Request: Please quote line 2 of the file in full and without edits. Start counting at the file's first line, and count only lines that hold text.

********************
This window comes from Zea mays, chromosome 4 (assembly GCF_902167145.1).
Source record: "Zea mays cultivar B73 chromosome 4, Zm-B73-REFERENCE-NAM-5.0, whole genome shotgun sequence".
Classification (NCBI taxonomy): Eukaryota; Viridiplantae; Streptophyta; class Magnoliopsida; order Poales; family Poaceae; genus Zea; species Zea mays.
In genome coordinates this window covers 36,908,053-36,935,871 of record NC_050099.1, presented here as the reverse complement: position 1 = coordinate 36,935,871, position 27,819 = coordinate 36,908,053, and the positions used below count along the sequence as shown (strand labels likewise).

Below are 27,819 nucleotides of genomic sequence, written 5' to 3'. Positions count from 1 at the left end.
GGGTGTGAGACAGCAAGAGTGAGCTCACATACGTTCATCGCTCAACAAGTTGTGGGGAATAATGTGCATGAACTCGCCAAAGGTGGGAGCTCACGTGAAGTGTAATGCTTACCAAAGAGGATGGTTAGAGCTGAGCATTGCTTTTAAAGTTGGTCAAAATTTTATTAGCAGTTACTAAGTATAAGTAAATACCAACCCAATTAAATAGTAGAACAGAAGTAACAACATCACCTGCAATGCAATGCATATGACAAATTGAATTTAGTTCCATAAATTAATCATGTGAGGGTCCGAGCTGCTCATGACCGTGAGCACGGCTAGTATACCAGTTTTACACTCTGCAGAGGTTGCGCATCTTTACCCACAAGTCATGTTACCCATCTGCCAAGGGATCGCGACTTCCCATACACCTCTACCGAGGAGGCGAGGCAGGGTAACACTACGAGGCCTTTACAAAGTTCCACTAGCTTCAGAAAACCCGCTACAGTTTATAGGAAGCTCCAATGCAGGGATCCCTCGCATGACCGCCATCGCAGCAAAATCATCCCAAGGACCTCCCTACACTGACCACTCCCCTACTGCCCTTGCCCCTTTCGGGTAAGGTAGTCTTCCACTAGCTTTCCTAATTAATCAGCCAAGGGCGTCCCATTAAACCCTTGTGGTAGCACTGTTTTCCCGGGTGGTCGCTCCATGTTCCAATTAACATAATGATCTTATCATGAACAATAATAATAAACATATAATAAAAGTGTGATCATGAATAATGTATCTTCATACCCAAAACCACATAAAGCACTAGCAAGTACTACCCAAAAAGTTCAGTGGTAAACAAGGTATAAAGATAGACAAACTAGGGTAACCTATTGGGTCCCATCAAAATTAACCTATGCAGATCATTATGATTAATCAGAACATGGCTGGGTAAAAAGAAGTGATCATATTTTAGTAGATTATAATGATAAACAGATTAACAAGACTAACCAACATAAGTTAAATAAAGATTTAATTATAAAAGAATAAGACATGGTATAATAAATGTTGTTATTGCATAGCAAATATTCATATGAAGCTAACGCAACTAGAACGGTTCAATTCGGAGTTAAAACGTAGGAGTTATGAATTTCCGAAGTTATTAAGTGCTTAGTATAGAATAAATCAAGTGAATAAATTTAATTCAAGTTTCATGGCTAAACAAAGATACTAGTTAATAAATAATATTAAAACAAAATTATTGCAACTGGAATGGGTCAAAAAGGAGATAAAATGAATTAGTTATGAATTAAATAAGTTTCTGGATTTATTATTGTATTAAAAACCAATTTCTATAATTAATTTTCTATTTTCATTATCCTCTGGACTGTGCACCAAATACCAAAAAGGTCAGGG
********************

Source record: "Zea mays cultivar B73 chromosome 4, Zm-B73-REFERENCE-NAM-5.0, whole genome shotgun sequence".